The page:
The New Zealand dollar fell against its Australian counterpart after strong jobs data across the Tasman provided some tentative signs of wage inflation.
The kiwi traded at 91.15 Australian cents at 5pm in Wellington versus 91.46 Australian cents at 8am and 91.62 cent late yesterday. It was at 65.53 US cents from 65.10 US cents late yesterday.
Australia's unemployment rate was unchanged at 5.3 per cent, in line with economists' expectations. But the number of people employed rose by 44,000, beating an expected 18,000 increase, the Australian Bureau of Statistics said.
"The labour market is edging closer to the conditions that are necessary to trigger faster wage growth," said Capital Economics chief Australia and New Zealand economist Paul Dales.
He added, however, "it may be another couple of years yet before it gets there."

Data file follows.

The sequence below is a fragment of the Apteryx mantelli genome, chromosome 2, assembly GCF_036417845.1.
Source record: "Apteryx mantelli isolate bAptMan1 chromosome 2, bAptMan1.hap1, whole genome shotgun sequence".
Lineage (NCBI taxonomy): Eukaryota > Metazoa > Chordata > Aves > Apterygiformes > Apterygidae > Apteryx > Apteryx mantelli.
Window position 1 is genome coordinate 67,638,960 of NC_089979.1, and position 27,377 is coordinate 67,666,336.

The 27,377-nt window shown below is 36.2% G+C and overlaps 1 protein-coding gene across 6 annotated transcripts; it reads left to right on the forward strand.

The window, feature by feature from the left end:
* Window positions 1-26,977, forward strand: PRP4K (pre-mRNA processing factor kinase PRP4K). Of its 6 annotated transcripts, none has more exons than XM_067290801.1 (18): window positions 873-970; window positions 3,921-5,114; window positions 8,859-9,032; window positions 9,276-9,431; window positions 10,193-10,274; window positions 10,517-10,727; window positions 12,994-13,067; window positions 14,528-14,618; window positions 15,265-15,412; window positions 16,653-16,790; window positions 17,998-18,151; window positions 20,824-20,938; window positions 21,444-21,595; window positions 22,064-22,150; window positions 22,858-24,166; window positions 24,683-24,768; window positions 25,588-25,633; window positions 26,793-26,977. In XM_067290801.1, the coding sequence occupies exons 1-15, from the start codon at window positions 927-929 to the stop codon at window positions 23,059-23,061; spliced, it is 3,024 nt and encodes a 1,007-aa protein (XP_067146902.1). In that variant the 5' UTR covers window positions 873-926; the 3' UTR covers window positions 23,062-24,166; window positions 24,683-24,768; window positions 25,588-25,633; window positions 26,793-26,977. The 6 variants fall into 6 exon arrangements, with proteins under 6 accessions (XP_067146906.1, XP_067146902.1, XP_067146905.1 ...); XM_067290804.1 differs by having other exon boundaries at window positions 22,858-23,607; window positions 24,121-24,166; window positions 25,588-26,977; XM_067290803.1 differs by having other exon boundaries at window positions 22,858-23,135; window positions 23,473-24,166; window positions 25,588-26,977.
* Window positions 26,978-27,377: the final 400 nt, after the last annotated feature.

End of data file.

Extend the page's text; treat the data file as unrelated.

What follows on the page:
The kiwi lost ground against the Australian dollar but "I think the Kiwi-Aussie has been elevated for some time and was looking for a catalyst to move it," said Mark Johnson, a private client manager at OMF.
The kiwi gained against the greenback on improving risk appetite after overnight news that senior US officials led by Treasury Secretary Steven Mnuchin sent invitations to their counterparts in Beijing proposing another round of bilateral trade talks.
Johnson said that market is "really trading off hope" after the US offered the olive branch to China and on expectations that the US and Canada could also reach a deal on trade.
Looking ahead, he said markets will now be shifting attention to central bank rate decisions at the Bank of England and the European Central Bank, as well as US August CPI data.
The trade-weighted index was at 71.18 from 71.13 yesterday. The kiwi traded at 4.4868 Chinese yuan from 4.4795 yuan yesterday and at 73.03 yen from 72.71 yen yesterday. It was at 56.33 euro cents from 56.25 cents and at 50.23 British pence from 50.06 pence yesterday.
New Zealand's two-year swap rate fell 1 basis point to 1.97 per cent while 10-year swaps fell 1 basis point to 2.81 per cent.